In July, the executive board at IT services giant Computer Science Corp (CSC) was forced to make an embarrassing admission: they were no longer looking for a buyer for the company. So why would one of the big five IT services companies be looking for a buyer in the first place, and what does that say about the overall state of the industry?
To understand the significance, that admission needs closer scrutiny. It is perhaps surprising enough that a company of such standing would be looking to sell out in the first place; more jaw-dropping is the absence of prospective buyers. In a climate where private equity investors are falling over themselves to seize well-established technology companies, the lack of suitors for CSC is damning.
“One has to conclude that no buyer thought that CSC was actually worth much more than its then-current share price,” notes Richard Holway, director of market watcher Ovum. The very public sales effort has also given “the impression of a company that has given up aspirations for growth.”
Such a conclusion is in stark contrast to the proclamations made by CSC’s CEO Van Honeycutt: “New technologies, new markets and new market demands are reshaping the information technology industry, and we’re confident that CSC will remain a leading player.”
On the face of it, Honeycutt has a point: the global market for IT services is expanding; grid technologies and service-oriented architecture promise to reshape the corporate computing landscape; enterprises are embracing game-changing mobile and wireless technologies.
Furthermore, bread-and-butter areas for the services companies, such as business process outsourcing are booming. IT advisory group Gartner estimates global BPO activity to be worth $132 billion in 2006; within three years that figure will have risen to $172 billion. So why is CSC in the doldrums, and why are other giants of the IT services industry also suffering?
“Many of the obvious trade candidates to purchase CSC are not in the finest state themselves to go embarking on a venture of this magnitude and risk,” says Holway. Much of the current woe felt by traditional IT services leaders can be traced to the Indian subcontinent. The rise of the Indian outsourcing companies has exposed the cost models of Western IT services companies, especially those – like CSC – with large numbers of government contracts that make exploiting offshore capabilities politically difficult.
Indian companies such as Infosys, Wipro and Tata Consultancy Services can boast growth rates in the 30% to 40% range and operating margins that their Western rivals can only dream of. CSC is predicting 2% to 3% growth for its fiscal 2007, despite a 22% surge in US Department of Defense (DoD) revenues.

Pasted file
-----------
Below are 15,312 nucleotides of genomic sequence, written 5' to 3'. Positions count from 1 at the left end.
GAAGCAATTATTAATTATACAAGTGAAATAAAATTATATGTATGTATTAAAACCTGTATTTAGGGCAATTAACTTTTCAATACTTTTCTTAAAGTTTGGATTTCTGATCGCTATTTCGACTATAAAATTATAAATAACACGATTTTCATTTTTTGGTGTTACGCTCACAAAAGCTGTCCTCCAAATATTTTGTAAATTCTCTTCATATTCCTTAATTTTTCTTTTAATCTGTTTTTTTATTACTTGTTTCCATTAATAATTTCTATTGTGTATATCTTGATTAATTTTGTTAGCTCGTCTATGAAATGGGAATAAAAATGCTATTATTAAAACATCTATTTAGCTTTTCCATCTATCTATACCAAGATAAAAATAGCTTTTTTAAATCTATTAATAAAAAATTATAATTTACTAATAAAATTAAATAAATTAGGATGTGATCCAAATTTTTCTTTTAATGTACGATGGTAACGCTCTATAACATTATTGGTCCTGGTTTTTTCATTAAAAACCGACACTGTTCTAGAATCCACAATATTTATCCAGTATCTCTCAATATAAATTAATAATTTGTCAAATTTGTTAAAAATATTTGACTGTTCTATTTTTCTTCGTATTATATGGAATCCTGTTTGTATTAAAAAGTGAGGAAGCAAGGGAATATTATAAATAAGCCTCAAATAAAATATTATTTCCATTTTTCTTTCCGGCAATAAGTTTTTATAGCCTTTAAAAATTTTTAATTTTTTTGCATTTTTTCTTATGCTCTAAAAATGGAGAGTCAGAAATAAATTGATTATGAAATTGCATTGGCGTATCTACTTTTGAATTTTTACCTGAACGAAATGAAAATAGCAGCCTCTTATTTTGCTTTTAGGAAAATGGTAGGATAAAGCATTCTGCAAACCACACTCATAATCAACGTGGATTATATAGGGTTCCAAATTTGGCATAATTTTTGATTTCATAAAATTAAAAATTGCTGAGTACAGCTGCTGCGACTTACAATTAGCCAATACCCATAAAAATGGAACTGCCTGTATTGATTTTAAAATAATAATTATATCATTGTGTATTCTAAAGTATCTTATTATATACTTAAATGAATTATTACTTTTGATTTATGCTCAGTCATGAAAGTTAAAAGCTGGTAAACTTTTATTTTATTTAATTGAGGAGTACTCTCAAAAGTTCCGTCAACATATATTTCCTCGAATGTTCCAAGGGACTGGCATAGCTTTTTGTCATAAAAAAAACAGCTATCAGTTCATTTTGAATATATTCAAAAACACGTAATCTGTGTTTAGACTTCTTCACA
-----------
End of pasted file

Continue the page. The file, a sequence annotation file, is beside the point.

Tata Consultancy Services’ CEO Subramaniam Ramadorai, says growth remains an absolute priority for the company. And while he acknowledges that scaling up through acquisition would help TCS get on shortlists currently dominated by the likes of IBM and EDS, he suggests that any acquisition moves will be targeted at niche companies. Moreover, he sees no advantage in inheriting traditional companies’ cost models. “We wouldn’t make an acquisition that added substantially to our costs and lowered our margins,” he says.
CSC has also suffered more than some of its rivals such as IBM and Accenture because it was late to India’s party. It still has a large European workforce, while in India, it only has 5,400 workers, compared to Accenture’s 15,000 and IBM’s 30,000.
However, the Indian phenomenon is not enough to explain CSC’s malaise entirely. In its most recent annual results filing, the problems facing the US administration were flagged up as a potential weak spot. Budget deficits, natural disasters and the on-going conflict in Iraq could “reduce the federal government’s demand for IT projects”.
Government contracts account for about a third of CSC’s revenues (almost $1 billion a quarter comes from the DoD alone). This public sector was a source of succour for the entire IT services industry in the lean post dot-com years, but that revenue source may also slow outside of the US. In the UK, the NHS IT improvement programme is believed to be the last blockbuster IT project undertaken within the foreseeable future. The public sector has also been the most resistant to using Indian providers, fearful of reaction to paying for jobs to go offshore or sensitive to security concerns.
Elsewhere, large enterprises are growing evermore reluctant to sign single-contractor deals; the so-called mega deals are now going to coalitions. With the old certainties gone, it is not just CSC that will feel the strain. And while it may have failed to find a suitor for the time being, further consolidation looks inevitable.